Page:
Crush Notes 9 Wine Education 9 TRADER JOE’S – 12.99 under- Intro & Wine #3: Verdejo

TRADER JOE’S – 12.99 under- Intro & Wine #3: Verdejo

by | Friday, January 8, 2021 | Wine Education, Wine Regions, Wine Reviews, Food & Wine

What can I say, this one’s a steal at just $4.49!  Check out the “wowza” snack pairing I discovered with it – might be worth a TJ run this weekend.Scroll down for my Wine #3 review 
As you know by now, I accepted a wine challenge – find wines $12.99 & UNDER at one wine re-seller that I’m willing to recommend. I chose TRADER JOE’S, confident odds were in my favor to find a few goodies at great prices. Accepting the challenge means I also profit from my own vino research! 
Of the nine bottles I tasted, I’m happy to recommend FIVE.  Below is Wine #3.The four that didn’t make the cut? My 12/5 email explains, along with Wine Pick #1: can TJ’s sell wines I want to drink at such low prices? Some thoughts in my 12/7 email with wine #2: Further ado –
My third “Grab it Now” TJ’s Bargain wine pick:

WINE PICK #3: Adalina Bodegas Verdejo, Spain, 2018 

My Purchase Price:  $4.49 – Trader Joe’s

The Wine  📌 If you enjoy Pinot Grigio, Sauvignon Blanc, or Gruner Veltliner,
it’s time to try Verdejo!

If you’ve never tasted Verdejo, or confuse it with all those other “Ver” grapes (Verdicchio, Verdelho, Verduzzo…), unrelated varieties whose names all derive from the latin root word for “green,” you’re in good company!  

VERDEJO – a quality flavorful white grape from Spain. Similar to Sauvignon Blanc for its herbal/green and citrus flavors but with a bit more body, it tones down Sauv. Blanc’s tropical passionfruit while ramping up lemon/lime and adding melon or white peach. Verdejo wines are made in stainless steel or concrete, intended to drink young and fresh, though the very best versions can age well, becoming richer with nutty almond flavors.
NOSE:  Adalina Bodegas Verdejo 2018 has aromas of lemon, followed by mint, grass and sweet thyme.

PALATE: The palate was pretty, starting lighter with some herbal lemon and green melon flavors, then deepened a bit mid-palate with more intense lemon oil (in flavor and mouthfeel). It finished with mint, herbs and a slip of juicier citrus-melon. At times I tasted some pithy bitterness on the finish as well, but fruit juiciness usually washed in. 

PAIRING: A tad herbal for me as a straight porch-sipper, Adalina is a fantastic FOOD WINE! (just add a nibble). Invite her to brunch to enjoy her lemony-herb flavor, acidity and light-medium body with a variety of savories…

The high acid will stand up to your best vinaigrettes, the intensity to marinated-herbed white or green bean salads or the flavor impact of Thai-Asian vegetable sides. Her “green” notes will be gorgeous with herbed cheeses, herb omelets, and all those supposedly ‘difficult’ food pairings – eggs, artichokes, asparagus. Pour a glass with any semi-hard cheese, grilled vegetables, and bring on the roasted chicken, guacamole, carnitas, fish tacos! (I have so many ideas I really must grab a few more bottles)

But HERE is THEE PAIRING to buy it for!
You know that Tierra Fina (brand) spinach dip from Costco or Safeway? Trust me! At my first bite and sip, my eyes flew open and I did a little dance, skipping across the room to share a bite-sip! Gawd it’s good. The flavors just blossomed and exploded.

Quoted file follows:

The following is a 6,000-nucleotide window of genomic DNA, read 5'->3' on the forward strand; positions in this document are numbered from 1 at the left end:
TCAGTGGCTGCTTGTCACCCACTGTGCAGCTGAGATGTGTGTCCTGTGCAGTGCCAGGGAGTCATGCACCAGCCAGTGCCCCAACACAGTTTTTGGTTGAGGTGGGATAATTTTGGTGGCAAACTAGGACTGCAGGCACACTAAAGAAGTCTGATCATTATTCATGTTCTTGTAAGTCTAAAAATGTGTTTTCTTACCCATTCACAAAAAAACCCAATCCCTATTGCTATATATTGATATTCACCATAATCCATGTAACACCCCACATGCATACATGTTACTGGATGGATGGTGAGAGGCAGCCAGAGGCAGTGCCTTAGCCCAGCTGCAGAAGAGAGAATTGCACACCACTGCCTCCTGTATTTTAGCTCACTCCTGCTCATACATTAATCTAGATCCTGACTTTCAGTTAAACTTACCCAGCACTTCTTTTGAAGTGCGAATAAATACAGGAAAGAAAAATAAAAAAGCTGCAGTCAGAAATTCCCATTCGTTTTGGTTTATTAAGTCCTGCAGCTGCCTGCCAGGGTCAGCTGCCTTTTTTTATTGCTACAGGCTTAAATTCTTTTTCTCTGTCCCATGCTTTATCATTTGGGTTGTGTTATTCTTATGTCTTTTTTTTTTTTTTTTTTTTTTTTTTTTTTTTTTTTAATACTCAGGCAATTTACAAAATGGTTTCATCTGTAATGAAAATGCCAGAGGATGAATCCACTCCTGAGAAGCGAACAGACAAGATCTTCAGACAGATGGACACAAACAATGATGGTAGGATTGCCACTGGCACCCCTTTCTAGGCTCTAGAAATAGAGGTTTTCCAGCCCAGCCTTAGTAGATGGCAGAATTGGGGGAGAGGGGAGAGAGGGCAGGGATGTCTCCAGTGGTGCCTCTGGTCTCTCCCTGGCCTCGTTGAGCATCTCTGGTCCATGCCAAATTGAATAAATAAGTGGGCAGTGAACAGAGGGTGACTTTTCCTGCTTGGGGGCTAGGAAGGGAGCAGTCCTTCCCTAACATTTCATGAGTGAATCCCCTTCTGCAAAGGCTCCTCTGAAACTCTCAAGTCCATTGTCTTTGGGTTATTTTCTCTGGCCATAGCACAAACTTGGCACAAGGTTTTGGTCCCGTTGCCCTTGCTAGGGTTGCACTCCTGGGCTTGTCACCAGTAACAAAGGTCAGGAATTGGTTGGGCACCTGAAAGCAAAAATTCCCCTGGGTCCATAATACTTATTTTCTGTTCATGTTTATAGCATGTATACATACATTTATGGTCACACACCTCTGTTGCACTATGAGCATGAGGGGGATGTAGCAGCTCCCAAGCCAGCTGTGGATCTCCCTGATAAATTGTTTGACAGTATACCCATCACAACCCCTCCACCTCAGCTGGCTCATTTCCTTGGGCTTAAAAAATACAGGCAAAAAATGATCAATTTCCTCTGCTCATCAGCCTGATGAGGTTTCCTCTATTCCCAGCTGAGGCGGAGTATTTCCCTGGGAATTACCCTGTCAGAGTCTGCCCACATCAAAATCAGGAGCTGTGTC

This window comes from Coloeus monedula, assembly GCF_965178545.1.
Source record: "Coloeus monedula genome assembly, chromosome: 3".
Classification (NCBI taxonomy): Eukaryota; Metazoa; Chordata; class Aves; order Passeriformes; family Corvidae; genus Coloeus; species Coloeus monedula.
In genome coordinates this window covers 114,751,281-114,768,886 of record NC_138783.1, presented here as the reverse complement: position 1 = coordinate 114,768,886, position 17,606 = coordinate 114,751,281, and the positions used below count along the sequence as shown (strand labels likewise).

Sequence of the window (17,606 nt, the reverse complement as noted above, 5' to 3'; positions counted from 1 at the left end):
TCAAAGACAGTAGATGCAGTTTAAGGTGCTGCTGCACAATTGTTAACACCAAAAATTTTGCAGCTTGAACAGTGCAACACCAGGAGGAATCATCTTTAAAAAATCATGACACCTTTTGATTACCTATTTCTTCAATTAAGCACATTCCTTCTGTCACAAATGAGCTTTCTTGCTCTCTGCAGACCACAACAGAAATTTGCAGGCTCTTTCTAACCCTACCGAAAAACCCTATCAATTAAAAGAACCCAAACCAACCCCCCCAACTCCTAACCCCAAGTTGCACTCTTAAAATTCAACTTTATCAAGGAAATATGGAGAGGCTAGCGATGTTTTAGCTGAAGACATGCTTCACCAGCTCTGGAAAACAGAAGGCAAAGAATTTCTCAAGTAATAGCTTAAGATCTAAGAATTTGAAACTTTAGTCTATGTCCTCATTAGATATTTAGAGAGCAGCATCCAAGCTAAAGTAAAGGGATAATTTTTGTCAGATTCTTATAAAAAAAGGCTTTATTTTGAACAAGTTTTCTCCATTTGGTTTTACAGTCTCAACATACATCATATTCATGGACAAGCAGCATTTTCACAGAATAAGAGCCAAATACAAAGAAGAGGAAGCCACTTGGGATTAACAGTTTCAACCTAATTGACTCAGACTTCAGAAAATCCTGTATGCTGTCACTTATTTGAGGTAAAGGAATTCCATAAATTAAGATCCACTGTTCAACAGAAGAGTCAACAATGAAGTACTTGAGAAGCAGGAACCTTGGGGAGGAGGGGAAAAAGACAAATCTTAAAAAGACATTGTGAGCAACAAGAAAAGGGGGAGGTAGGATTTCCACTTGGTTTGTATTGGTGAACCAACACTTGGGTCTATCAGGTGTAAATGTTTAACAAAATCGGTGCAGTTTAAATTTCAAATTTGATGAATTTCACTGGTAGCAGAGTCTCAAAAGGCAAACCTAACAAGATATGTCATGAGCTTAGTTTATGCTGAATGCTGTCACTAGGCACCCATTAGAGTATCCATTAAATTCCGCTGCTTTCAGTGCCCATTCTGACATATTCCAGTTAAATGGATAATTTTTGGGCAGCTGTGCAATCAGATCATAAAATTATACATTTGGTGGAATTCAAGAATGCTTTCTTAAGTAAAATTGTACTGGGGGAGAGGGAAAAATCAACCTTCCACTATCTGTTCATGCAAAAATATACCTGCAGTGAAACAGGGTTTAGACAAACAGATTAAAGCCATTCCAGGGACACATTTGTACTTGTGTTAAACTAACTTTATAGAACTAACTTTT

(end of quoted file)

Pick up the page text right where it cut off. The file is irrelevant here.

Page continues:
Try it now. Thank me later. 

At $4.49 in Trader Joe’s wine aisle, there’s no time like the present to say hello to Verdejo!

VERDEJO – Names to Know:  
Verdejo is the most popular white grape grown in Spain and is native to the northwest region of Rueda. If you see a white wine labeled “Rueda,” Verdejo is the principle grape (for many European wines, the wine is named for the region where it grows rather than the grape).

Rueda is part of the Castilla y Leon, the high plains portion of Spain’s northwest, with a punishing climate that helps concentrate flavors while maintaining acidity in the region’s wines. Palomino, used for making Sherry, was once Rueda’s primary white grape – that is until the 1970’s when the Marques de Riscal (of Rioja fame) drew attention to the charms of the native Verdejo for making high quality white wines from the region.

That’s when Verdejo’s popularity exploded in Spain, prompting broad plantings outside of Rueda and across the country, including the vast central plains of the Castilla-La Mancha, likely where the grapes for this Adalina Bodegas wine were sourced.  The broad appellation of “Spain” on this wine usually means the wine will be less structure and lighter in body than a regional Rueda, but it also allows for a very affordable price, and this wine’s lovely delicate flavors.

** Wines labeled Rueda DO require a minimum 50% Verdejo and may be blended with other white grapes (traditionally Spain’s Viura or Sauvignon Blanc). Grapes must be from the Rueda region.
** But when labeled Rueda Verdejo DO  85% Verdejo is required, though most  Rueda Verdejo are made at or nearly 100%
** Wines labeled Verdejo Spain: the grapes can be sourced from any part of Spain.
  [EU law dictates that any varietally-labelled wine (wine with a grape variety in the name) must contain a minimum of 85% of that grape in the bottle].


Let me know what you’re pairing with your Verdejo!  Scroll to Comments below